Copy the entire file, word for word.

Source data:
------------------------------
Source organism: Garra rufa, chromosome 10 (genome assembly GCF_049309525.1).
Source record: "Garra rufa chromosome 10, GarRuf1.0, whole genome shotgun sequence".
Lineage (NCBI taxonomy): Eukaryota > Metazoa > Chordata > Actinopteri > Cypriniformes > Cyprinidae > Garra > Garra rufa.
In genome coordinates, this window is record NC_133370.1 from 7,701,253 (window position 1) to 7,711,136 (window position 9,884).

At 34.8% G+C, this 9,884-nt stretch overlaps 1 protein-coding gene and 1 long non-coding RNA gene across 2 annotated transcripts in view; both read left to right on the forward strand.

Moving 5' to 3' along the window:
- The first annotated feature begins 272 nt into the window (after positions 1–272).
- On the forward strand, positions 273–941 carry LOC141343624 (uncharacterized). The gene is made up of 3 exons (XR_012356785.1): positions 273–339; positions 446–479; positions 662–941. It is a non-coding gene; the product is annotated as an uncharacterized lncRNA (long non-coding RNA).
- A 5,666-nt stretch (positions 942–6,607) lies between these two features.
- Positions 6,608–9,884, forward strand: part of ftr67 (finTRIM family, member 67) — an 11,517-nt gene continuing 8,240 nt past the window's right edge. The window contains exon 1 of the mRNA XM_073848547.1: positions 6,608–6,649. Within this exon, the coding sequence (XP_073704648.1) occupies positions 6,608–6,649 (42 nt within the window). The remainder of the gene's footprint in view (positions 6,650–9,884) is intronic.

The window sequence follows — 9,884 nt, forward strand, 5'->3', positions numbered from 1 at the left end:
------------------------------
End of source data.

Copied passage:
Source organism: Garra rufa, chromosome 10 (genome assembly GCF_049309525.1).
Source record: "Garra rufa chromosome 10, GarRuf1.0, whole genome shotgun sequence".
Lineage (NCBI taxonomy): Eukaryota > Metazoa > Chordata > Actinopteri > Cypriniformes > Cyprinidae > Garra > Garra rufa.
In genome coordinates, this window is record NC_133370.1 from 7,701,253 (window position 1) to 7,711,136 (window position 9,884).

At 34.8% G+C, this 9,884-nt stretch overlaps 1 protein-coding gene and 1 long non-coding RNA gene across 2 annotated transcripts in view; both read left to right on the forward strand.

Moving 5' to 3' along the window:
- The first annotated feature begins 272 nt into the window (after positions 1–272).
- On the forward strand, positions 273–941 carry LOC141343624 (uncharacterized). The gene is made up of 3 exons (XR_012356785.1): positions 273–339; positions 446–479; positions 662–941. It is a non-coding gene; the product is annotated as an uncharacterized lncRNA (long non-coding RNA).
- A 5,666-nt stretch (positions 942–6,607) lies between these two features.
- Positions 6,608–9,884, forward strand: part of ftr67 (finTRIM family, member 67) — an 11,517-nt gene continuing 8,240 nt past the window's right edge. The window contains exon 1 of the mRNA XM_073848547.1: positions 6,608–6,649. Within this exon, the coding sequence (XP_073704648.1) occupies positions 6,608–6,649 (42 nt within the window). The remainder of the gene's footprint in view (positions 6,650–9,884) is intronic.

The window sequence follows — 9,884 nt, forward strand, 5'->3', positions numbered from 1 at the left end: